Disappointed over the ruling, Baumgarten turned to his high-school coach. “I’ve been grossly manipulated and stepped on. I’m thinking about quitting baseball. It is not worth it,” he told Klein in a letter. Coach Klein immediately phoned Baumgarten. “Why quit the one [sport] you want to do?” Klein said. Baumgarten thought it over and agreed.15 He sat out a year, and then came back in 1977 to earn All-Conference honors. He had one season of collegiate eligibility remaining, but finished school in four years, getting his degree in sociology, and entered the baseball draft.

He was not considered much of a prospect. Marv Samuel, the manager of one of the Baumgarten family’s furniture stores, was involved in White Sox charity work, and touted Ross to GM Roland Hemond. The Sox took him in the 20th round essentially as a favor to Hemond’s friend.16 “Yeah, it was discouraging,” said Baumgarten, who expected to be picked higher. “I always felt I was a lot better than that, and I was going to prove it.” The White Sox assigned him to the Appleton Foxes, not one of the better teams in the Class A Midwest League. “We went something like 53-87. In the month of August, we won only four games.”17 Pitching for a last-place team, Baumgarten gave up fewer hits (82) than innings pitched (84), struck out 65, walked 37, and experienced a turning point. “Up to then I’d throw three-quarters across my body a lot,” said Baumgarten. “Ken Silvestri (a White Sox minor league instructor) got me to throw more overhand and more with my body. I worked a lot on that during (the following) winter. It was a hard adjustment – trying to incorporate this new release point. In spring training, it all came together. That’s when it started happening.”18

In 1978 Baumgarten marched up the minor-league ladder, pitching in Class A, Double A, and Triple A before reaching the major leagues. “I was told that I was only the second player ever to go through every minor-league level to the majors in the same season,” he said.19 After starting the season in Appleton, he was promoted to Double-A Knoxville. Following four well-pitched games, he was promoted again, this time to Triple-A Des Moines. And then came the call from the White sox. “I can remember the day so vividly – Monday, August 14, 1978 – the Triple-A team was supposed to go to Indianapolis on a 6:00 A.M. flight. I lived in the same apartment complex as my coach, and he told me, ‘You’re not going; you’ve been called up to the big leagues.’ My luggage was already on its way to the airport, so I had to go to the airport to get it. I’ll never forget that feeling. It was great.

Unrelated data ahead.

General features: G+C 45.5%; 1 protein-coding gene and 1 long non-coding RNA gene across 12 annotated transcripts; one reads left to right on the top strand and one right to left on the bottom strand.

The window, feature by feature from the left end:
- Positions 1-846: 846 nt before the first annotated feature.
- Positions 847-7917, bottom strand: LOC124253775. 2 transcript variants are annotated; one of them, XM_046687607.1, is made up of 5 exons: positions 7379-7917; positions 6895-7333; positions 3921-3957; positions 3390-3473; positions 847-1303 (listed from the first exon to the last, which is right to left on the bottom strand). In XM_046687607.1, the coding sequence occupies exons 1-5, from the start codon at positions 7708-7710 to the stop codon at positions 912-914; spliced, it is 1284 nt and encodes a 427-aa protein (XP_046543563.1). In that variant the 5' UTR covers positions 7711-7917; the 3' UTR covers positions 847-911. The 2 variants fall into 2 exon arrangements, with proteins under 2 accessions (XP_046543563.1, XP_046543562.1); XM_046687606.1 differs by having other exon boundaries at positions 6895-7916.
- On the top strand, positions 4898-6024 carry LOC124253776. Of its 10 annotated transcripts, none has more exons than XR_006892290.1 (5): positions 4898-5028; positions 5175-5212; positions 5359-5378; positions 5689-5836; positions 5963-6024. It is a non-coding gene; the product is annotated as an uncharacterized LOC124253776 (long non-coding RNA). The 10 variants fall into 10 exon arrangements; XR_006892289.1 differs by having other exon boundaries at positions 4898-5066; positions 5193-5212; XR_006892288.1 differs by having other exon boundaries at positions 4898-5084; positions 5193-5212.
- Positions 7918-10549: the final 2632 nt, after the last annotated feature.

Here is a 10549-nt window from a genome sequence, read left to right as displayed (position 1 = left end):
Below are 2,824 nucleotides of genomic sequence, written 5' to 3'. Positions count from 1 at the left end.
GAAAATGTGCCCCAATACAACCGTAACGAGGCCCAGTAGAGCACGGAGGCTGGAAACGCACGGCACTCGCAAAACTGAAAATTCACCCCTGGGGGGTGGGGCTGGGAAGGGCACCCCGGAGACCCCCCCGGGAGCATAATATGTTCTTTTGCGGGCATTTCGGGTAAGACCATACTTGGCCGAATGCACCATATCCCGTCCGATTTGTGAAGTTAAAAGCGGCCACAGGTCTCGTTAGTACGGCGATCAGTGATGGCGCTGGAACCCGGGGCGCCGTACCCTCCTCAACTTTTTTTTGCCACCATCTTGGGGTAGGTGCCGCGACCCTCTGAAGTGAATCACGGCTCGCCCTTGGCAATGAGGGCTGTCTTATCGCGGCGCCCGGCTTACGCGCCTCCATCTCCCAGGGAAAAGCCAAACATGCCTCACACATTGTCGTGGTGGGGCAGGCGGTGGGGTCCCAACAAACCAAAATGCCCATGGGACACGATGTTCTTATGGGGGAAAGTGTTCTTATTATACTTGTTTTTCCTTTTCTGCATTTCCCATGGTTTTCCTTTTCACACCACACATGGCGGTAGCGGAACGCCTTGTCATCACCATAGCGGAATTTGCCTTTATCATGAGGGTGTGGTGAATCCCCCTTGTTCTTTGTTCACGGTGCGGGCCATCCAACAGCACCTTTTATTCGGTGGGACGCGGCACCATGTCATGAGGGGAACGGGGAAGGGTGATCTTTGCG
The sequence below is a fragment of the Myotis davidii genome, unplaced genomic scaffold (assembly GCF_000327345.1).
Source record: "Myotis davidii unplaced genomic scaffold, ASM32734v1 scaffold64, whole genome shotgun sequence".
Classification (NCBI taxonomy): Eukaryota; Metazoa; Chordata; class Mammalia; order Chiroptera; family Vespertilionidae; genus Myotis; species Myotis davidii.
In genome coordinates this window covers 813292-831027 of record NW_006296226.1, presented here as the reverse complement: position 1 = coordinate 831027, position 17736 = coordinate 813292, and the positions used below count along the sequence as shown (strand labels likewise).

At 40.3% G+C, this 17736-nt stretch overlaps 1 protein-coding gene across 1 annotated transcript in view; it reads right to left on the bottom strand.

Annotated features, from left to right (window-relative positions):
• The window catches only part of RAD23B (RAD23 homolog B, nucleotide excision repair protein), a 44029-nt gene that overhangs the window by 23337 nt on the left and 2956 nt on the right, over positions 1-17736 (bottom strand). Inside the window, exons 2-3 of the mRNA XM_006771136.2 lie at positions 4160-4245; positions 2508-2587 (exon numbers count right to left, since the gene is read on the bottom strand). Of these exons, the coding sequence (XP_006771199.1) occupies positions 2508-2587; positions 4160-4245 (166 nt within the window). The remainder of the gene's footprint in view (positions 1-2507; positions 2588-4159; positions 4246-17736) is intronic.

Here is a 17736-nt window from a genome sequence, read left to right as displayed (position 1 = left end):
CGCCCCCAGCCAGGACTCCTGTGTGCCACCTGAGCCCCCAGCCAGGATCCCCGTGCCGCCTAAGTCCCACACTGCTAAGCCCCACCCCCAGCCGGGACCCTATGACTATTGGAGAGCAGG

“That night in Texas, I walked into manager Larry Doby’s office, and he said, ‘You’re the starting pitcher Wednesday night.’ I won on Wednesday, 6-2, and pitched well,”20 allowing one run in six innings. [It was actually two runs. The White Sox defeated the Texas Rangers in Arlington.) “The kid has an idea what to do with the ball,” said White Sox veteran hurler Lerrin LaGrow, who pitched the game’s last three innings. “It was a pleasure to bring on the victory for him.”21 Sneaking in with the crowd that night were Ross’s father, Robert, and his older brother, Craig, a production supervisor with Paramount Pictures. “We didn’t want to put any extra pressure on him,” Robert Baumgarten said. “I knew he was nervous.”22

“I wasn’t as uptight for this one as I was when I pitched my first game in Iowa (with Des Moines),” Baumgarten said after the game. “I tried to keep my mind off the game all day. There were so many calls, though. One was from my high-school coach, Ron Klein. Others were from friends all over the country. They wanted to wish me luck. I kept reminding myself to concentrate on fundamentals and poise.”23

His next start was in Chicago against the division-leading Kansas City Royals. It was Irish Night at Comiskey Park, “But the White Sox pitched Baumgarten, a fine broth of a Jewish kid,” quipped Chicago Tribune sportswriter Bob Logan.24 The Royals roughed him up for nine hits in the first 3⅓ innings for Baumgarten’s first major-league loss.  Five days later, he faced the minimum in five of the first six innings en route to his first shutout and complete game in the majors, 6-0 over Cleveland. “He’s a very talented young man,” said teammate Steve Stone. “He knows how to pitch.”25

“I just have to go at the hitter; get ahead of ’em by trying to hang a strike on the outside corner,” Baumgarten told reporters after his shutout win. He added that this was the same method used by his boyhood idol, Ken Holtzman. “I patent myself after him,” Baumgarten said. “I’ve gotten away from a lot of his mannerisms, but there is still some of him in me.”26

Baumgarten made one more start, against Baltimore on September 1, but didn’t make it out of the first inning in a 9-3 loss. He pitched out of the bullpen for the rest of the season.